It seems to me that it is actually the first reason put forward by von Neumann (your uncertainty function has been used in statistical mechanics under that name) that fully justifies Timothy Chow's remark concerning the second one: Surely von Neumann's comment was partially a joke, so it may be misguided to try to interpret it too literally.
Let me outline the context in which von Neumann gave his advice, and to what extent Shannon's entropy
H(p) = - \sum p_i \log p_i
was by that time (the late 40s) known and used in statistical mechanics.
Boltzmann gave a probabilistic interpretation of the Clausius' thermodynamic entropy as the negative logarithm of the "probability" for the system to be in a given state. I write "probability", because actually this quantity (called Permutabilitätmass, "permutability measure" by Boltzmann, "thermodynamic probability" by Planck, and now usually referred to as Boltzmann's entropy) was obtained by a certain limit procedure involving combinatorial calculations with infinitesimal regions in the phase space of a single molecule, and therefore was defined up to an unspecified additive constant. It results in the differential entropy (in modern terms) of the empirical distribution on the phase space. Gibbs further considered the integral of Boltzmann's entropy over the state space (nowadays called Gibbs' entropy).
Neither Boltzmann nor Gibbs were interested in the sums like (H) per se, and they appear in their work only as a technical tool (with $p_i$ not necessarily being probability weights). For instance, the proof of Theorem VIII in Gibbs' Elementary Principles in Statistical Mechanics amounts to establishing what is now known as Gibbs' inequality ($\equiv$ positivity of the Kullback - Leibler divergence for discrete distributions), but Gibbs feels no need to look at it as a property of the discrete entropy.
It is Planck who explicitly states and addresses the problem of the physical meaning of the limit procedure used by Boltzmann which leads him to the idea that quantization is a physical reality. I can't resist the temptation to quote his 1925 lecture The Origin and Development of the Quantum Theory where he recalls how, after having announced his "radiation formula" at the October 19, 1900 meeting of the Berlin Physical Society, he then faced the necessity to give it a conceptual interpretation:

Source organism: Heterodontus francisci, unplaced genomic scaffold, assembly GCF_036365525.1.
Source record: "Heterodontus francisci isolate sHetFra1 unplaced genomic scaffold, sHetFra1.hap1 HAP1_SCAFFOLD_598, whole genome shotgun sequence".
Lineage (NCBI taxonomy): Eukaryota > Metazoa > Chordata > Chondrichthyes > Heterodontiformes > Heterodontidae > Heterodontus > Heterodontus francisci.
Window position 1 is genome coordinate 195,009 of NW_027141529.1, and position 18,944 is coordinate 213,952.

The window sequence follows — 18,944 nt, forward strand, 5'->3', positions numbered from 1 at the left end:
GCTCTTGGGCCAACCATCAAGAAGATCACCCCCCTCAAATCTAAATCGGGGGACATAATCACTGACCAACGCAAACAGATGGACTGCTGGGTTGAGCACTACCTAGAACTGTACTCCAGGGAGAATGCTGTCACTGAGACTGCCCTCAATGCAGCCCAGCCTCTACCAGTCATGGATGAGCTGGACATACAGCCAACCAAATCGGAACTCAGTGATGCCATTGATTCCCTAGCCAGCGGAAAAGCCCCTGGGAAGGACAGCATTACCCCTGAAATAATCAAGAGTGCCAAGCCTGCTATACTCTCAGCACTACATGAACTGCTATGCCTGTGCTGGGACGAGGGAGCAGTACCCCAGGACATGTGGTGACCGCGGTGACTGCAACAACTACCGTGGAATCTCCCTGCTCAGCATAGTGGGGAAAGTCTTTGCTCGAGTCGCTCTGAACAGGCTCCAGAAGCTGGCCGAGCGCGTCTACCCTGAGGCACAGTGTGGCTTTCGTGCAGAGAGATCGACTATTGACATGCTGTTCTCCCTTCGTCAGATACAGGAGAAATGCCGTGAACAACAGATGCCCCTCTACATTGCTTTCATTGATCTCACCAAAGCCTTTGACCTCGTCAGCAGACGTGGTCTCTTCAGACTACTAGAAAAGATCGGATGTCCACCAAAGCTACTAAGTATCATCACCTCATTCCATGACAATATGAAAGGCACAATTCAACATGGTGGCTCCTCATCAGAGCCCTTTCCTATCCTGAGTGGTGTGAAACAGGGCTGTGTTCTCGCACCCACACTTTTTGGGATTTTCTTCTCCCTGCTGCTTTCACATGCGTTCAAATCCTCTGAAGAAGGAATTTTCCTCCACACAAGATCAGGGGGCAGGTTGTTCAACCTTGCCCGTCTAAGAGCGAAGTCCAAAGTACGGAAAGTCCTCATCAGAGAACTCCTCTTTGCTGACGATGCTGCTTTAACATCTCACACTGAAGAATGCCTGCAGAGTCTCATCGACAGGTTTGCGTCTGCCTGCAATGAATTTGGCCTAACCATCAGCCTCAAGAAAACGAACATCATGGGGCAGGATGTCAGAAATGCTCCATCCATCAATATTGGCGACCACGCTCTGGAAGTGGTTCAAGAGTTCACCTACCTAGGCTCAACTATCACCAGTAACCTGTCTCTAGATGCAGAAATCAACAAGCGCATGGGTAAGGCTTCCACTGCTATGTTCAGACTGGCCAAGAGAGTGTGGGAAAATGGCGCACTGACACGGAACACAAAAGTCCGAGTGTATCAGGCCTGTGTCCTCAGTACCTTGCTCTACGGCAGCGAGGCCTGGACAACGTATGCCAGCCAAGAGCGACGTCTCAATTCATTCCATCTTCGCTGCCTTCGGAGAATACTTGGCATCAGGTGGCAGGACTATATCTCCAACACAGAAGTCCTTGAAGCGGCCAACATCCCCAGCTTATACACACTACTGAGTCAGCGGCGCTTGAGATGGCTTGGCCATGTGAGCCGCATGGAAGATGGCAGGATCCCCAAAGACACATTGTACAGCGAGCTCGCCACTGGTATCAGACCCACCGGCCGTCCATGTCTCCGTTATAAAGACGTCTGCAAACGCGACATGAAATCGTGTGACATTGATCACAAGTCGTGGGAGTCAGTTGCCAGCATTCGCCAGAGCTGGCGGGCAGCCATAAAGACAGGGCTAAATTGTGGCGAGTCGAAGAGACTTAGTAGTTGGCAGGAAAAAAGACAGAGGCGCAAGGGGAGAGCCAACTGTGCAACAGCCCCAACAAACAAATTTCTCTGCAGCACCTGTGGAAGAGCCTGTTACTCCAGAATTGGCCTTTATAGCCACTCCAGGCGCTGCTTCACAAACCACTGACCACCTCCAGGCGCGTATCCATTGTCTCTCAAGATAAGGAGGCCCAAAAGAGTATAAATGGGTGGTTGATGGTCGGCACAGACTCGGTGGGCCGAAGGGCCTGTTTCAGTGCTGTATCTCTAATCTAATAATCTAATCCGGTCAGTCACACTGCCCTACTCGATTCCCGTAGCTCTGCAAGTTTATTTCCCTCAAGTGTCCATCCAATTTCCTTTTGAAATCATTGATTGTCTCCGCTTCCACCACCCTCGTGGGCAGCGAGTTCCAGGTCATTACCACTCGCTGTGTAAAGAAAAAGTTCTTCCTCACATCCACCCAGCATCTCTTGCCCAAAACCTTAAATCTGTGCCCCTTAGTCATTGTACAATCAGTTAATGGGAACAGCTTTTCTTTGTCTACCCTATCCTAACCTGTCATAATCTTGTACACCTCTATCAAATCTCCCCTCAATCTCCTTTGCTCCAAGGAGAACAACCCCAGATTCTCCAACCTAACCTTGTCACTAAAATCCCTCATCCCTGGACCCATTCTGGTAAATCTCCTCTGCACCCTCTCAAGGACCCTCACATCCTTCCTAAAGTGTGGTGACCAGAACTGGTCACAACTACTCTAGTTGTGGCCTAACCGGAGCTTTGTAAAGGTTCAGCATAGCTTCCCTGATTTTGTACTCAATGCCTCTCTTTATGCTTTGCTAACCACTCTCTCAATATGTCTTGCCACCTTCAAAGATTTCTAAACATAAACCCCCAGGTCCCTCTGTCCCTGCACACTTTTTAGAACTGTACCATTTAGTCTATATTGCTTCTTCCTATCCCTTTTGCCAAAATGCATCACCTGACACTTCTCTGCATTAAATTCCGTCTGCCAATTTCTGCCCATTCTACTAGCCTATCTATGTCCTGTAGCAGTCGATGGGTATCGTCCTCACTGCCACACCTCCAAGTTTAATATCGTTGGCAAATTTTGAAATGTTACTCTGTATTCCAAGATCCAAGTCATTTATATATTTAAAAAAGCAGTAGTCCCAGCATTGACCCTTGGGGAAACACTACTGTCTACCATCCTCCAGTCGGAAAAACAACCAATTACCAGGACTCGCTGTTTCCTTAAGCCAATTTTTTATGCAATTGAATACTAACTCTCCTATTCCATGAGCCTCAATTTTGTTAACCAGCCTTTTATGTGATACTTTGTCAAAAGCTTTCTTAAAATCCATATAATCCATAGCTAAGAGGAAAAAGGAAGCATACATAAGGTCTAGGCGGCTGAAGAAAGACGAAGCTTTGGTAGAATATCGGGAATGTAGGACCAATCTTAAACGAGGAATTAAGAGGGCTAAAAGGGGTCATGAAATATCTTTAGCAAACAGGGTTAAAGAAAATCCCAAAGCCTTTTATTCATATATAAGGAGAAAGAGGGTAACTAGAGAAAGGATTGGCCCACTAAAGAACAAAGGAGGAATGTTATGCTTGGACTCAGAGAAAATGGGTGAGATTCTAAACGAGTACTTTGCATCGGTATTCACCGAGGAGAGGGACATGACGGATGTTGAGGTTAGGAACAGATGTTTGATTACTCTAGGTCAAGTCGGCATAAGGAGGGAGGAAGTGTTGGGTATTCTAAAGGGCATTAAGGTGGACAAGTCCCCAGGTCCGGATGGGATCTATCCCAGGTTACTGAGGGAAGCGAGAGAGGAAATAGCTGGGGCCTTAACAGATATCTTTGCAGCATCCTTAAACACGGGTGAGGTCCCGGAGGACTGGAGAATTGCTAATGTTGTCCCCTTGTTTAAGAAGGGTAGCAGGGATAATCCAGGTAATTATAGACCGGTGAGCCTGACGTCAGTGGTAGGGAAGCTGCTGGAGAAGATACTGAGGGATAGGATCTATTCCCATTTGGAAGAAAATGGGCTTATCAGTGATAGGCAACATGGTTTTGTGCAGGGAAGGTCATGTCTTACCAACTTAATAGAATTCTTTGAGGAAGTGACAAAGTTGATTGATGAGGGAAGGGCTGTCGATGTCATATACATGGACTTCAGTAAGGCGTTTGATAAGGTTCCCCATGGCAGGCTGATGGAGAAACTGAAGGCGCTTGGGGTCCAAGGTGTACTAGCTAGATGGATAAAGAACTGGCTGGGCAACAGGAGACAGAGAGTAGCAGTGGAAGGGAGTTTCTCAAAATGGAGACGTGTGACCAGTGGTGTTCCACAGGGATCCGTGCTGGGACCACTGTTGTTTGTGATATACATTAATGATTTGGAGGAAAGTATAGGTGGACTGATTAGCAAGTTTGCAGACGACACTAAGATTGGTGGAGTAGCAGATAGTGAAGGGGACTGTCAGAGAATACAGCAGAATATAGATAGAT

If, however, the radiation formula should be shown to be absolutely exact, it would possess only a limited value, in the sense that it is a fortunate guess at an interpolation formula. Therefore, since it was first enunciated, I have been trying to give it a real physical meaning, and this problem led me to consider the relation between entropy and probability, along the lines of Boltzmann's ideas. After a few weeks of the most strenuous work of my life, the darkness lifted and an unexpected vista began to appear.
This vista was the first glimpse of the quantum theory. To enjoy very lucid Planck's style again
(from the introduction to the second edition of The Theory of Heat Radiation, German original 1913, English translation 1914):
... the hypothesis of quanta as well as the heat
theorem of Nernst may be reduced to the simple proposition that the thermodynamic probability of a physical state is a definite integral number, or, what amounts to the same thing, that the entropy
of a state has a quite definite, positive value, which, as a minimum, becomes zero, while in contrast therewith the entropy may, according
to the classical thermodynamics, decrease without limit to minus infinity. For the present, I would consider this proposition as the very quintessence of the hypothesis of quanta.
To put it in modern mathematical language, termodynamic entropy is a function, not a cocycle, so that not only its increments, but also its "absolute value" has a physical meaning.
The "absolute entropy" $S$ of Planck is equal to the product of "Shannon's entropy" (H) of the arising physically meaningful discrete probability distribution $(w_i)$ by the Boltzmann constant $k$ (also introduced by Planck) and the number of molecules $N$. This is very explicit formula (173) in the aforementioned Planck's book:
S = - kN \sum w_i \log w_i \;.
It is this very formula that is directly and equally explicitly quoted by von Neumann in Mathematische Grundlagen der Quantenmechanik on p. 210 when claiming that his quantum entropy is analogous to the thermodynamic one.
Needless to say, Planck's work was in the very mainstream of the 20th century physics. By the late 30s the definition (H) of the entropy of a probability distribution appears as standard in books on statistical mechanics (for instance, not only in the quoted by Shannon Tolman's book The principles of statistical mechanics, 1938, but also in Slater's Introduction to chemical physics, 1939).
For a physical discussion of entropy in classical statistical vs quantum mechanics see very instructive Chapter 14 (written by Goldstein, Lebowitz, Tumulka, and Zanghì) of the recent book Statistical Mechanics and Scientific Explanation. Its preprint is available at Gibbs and Boltzmann Entropy in Classical and Quantum Mechanics.